Sandra Bullock on how tough it was to act blindfolded in Bird Box
Sandra Bullock describes acting blindfolded in Netflix film Bird Box
In the post-apocalyptic world of the new Netflix film Bird Box, there is a monster that embodies people's worst fears, causing them to commit suicide. The only thing that heralds its arrival are squawking birds.
Those who are possessed manifest glowing eyes then kill themselves with the nearest weapon.
Survival is possible only by blindfolding oneself outdoors. That is what Sandra Bullock's character has to do as she tries to escape with two children to safety through a forest and down a river in a rowboat.
Based on the 2014 novel of the same name by Josh Malerman and directed by Danish auteur Susanne Bier, Bird Box premieres on Netflix on Dec 21 and is said to be a vision-centric version of the hit horror flick A Quiet Place starring Emily Blunt and John Krasinski.
At our interview at the Four Seasons hotel in Beverly Hills, Bullocksaid the river scenes were not the worst part of the shoot, as the cast were "protected and crew members were around us at all times".
"The hardest part was being brutal to two little faces... beautiful, innocent faces... I had to be incredibly tough on them. But at the river, we felt safe."
There were four or five doubles for the children to accommodate strict schedules for child actors.
"Sometimes there were no kids, and half the scenes were me acting to a matte box or to a cameraman with an X on his head," she said.
Acting was harder without sight.
The 54-year-old US actress said: "You realise one of your tools for acting is completely taken away, and how much I relied on my eyes to tell a story in film. Which made me angry and frustrated and fearful that I wouldn't be able to pull off a scene and give Susanne what she needed.
"But every time I got whipped up into a frenzy, I just took that and piled it on top of the day and let it affect the work, because that was what you would feel in the moment."
Nothing was choreographed and the Steadicam operator just followed her into the scenes.
"They said, 'This is where you can go,' and I remembered where the trees were and I knew where the steps were, but then I would change it and he would follow. I hit the camera two or three times. My concern was, as an actor, am I going to be able to pull off emotionally what I wanted to pull off? But Susanne knew how to get me out of my comfort zone and make me do it."
When it comes to being outdoors with the two African-American children she adopted - Louis, eight, and Laila, five - Bullock has a different challenge. Namely, the paparazzi.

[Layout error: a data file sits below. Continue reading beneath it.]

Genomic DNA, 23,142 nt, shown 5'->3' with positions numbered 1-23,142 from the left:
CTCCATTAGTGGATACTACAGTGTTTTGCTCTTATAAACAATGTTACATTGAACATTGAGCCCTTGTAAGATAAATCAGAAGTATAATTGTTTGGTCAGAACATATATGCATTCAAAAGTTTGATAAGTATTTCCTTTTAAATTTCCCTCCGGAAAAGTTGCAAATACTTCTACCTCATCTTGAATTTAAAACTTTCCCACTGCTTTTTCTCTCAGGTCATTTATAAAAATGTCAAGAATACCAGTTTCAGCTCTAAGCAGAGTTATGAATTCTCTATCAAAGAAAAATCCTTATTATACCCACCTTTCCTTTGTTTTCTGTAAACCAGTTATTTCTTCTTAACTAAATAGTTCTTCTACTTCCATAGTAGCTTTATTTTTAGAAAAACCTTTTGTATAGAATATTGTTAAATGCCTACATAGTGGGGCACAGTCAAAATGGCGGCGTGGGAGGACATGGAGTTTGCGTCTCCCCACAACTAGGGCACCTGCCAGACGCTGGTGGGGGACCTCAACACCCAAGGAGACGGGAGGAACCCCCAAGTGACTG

"My kids are pretty good. I scared them so much about being in public that they stay close. I always have to remind them that nothing is going to happen and keep your head down and keep walking.
"I try to keep my kids' faces out of the public eye as much as possible, so usually you see a big hand covering up the child's face... I think eventually I will loosen up and just let them fend for themselves," she said.
There are other important discussions the self-confessed "overly protective" single mum has with them.
"I have to have conversations with them that millions of other parents have because of the colour of their skin, because I know they have got the added pressure of that. I am sure I am failing in some regard somewhere, but to be a parent is to fail."
Bullock said she was a handful growing up and gave her "incredibly strict" German mother a hard time.
"I was a child who questioned authority a lot and was a smart alec. Now I have an amazing daughter that does the same thing to me. She is me times a thousand. My mother is laughing at this point. She always said, 'Wait until you have daughters.'"
Bullock herself gets "extreme anxiety when it comes to red carpets".
"I am not a good public figure. I don't like it. I don't feel in my element. I get crabby and irritated. I get sweaty palms, I basically unravel. So I wear something that is like a suit of armour that feels like me, and it says what I want to say.
"If you look at all my pictures on the red carpet, I look exactly the same - a deer in headlights. I have one look and that is it. I go out and freeze and I am like, 'Take the f****** picture and let me get inside.' But I do enjoy fashion. I just wish I didn't have to do it on a red carpet."
The writer is the president of the Hollywood Foreign Press Association, a non-profit organisation of entertainment journalists that also organises the annual Golden Globe Awards.